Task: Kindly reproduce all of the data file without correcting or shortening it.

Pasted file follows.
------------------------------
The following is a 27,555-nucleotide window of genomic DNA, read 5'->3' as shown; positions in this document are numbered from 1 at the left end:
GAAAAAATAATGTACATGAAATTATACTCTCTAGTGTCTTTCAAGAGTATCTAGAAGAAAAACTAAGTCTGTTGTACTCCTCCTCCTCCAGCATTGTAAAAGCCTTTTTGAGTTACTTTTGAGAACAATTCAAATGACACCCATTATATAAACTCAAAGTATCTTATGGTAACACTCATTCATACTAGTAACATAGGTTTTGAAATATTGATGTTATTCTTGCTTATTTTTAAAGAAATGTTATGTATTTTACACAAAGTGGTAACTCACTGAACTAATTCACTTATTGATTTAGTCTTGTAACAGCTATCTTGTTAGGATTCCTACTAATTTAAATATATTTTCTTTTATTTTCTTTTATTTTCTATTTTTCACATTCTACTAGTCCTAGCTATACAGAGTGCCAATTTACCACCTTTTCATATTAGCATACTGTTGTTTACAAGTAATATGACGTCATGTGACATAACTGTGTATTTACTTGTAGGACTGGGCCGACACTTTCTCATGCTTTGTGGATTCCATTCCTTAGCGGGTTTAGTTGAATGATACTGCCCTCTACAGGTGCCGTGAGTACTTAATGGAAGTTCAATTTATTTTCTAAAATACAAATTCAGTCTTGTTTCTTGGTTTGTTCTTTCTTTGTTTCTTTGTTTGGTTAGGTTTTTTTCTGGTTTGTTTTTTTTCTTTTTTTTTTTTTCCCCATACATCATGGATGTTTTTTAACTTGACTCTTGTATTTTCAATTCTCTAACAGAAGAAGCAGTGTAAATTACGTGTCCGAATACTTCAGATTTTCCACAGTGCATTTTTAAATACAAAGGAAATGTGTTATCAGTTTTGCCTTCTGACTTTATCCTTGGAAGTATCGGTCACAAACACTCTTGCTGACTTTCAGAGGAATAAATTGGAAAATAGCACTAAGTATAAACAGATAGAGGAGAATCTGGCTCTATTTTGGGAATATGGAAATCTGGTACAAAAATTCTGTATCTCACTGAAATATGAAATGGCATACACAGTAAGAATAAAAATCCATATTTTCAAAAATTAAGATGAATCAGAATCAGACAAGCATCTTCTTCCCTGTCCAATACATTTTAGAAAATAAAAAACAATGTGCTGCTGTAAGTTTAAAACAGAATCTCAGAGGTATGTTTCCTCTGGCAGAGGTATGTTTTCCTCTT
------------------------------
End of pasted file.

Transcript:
The following is a 27,555-nucleotide window of genomic DNA, read 5'->3' as shown; positions in this document are numbered from 1 at the left end:
GAAAAAATAATGTACATGAAATTATACTCTCTAGTGTCTTTCAAGAGTATCTAGAAGAAAAACTAAGTCTGTTGTACTCCTCCTCCTCCAGCATTGTAAAAGCCTTTTTGAGTTACTTTTGAGAACAATTCAAATGACACCCATTATATAAACTCAAAGTATCTTATGGTAACACTCATTCATACTAGTAACATAGGTTTTGAAATATTGATGTTATTCTTGCTTATTTTTAAAGAAATGTTATGTATTTTACACAAAGTGGTAACTCACTGAACTAATTCACTTATTGATTTAGTCTTGTAACAGCTATCTTGTTAGGATTCCTACTAATTTAAATATATTTTCTTTTATTTTCTTTTATTTTCTATTTTTCACATTCTACTAGTCCTAGCTATACAGAGTGCCAATTTACCACCTTTTCATATTAGCATACTGTTGTTTACAAGTAATATGACGTCATGTGACATAACTGTGTATTTACTTGTAGGACTGGGCCGACACTTTCTCATGCTTTGTGGATTCCATTCCTTAGCGGGTTTAGTTGAATGATACTGCCCTCTACAGGTGCCGTGAGTACTTAATGGAAGTTCAATTTATTTTCTAAAATACAAATTCAGTCTTGTTTCTTGGTTTGTTCTTTCTTTGTTTCTTTGTTTGGTTAGGTTTTTTTCTGGTTTGTTTTTTTTCTTTTTTTTTTTTTCCCCATACATCATGGATGTTTTTTAACTTGACTCTTGTATTTTCAATTCTCTAACAGAAGAAGCAGTGTAAATTACGTGTCCGAATACTTCAGATTTTCCACAGTGCATTTTTAAATACAAAGGAAATGTGTTATCAGTTTTGCCTTCTGACTTTATCCTTGGAAGTATCGGTCACAAACACTCTTGCTGACTTTCAGAGGAATAAATTGGAAAATAGCACTAAGTATAAACAGATAGAGGAGAATCTGGCTCTATTTTGGGAATATGGAAATCTGGTACAAAAATTCTGTATCTCACTGAAATATGAAATGGCATACACAGTAAGAATAAAAATCCATATTTTCAAAAATTAAGATGAATCAGAATCAGACAAGCATCTTCTTCCCTGTCCAATACATTTTAGAAAATAAAAAACAATGTGCTGCTGTAAGTTTAAAACAGAATCTCAGAGGTATGTTTCCTCTGGCAGAGGTATGTTTTCCTCTT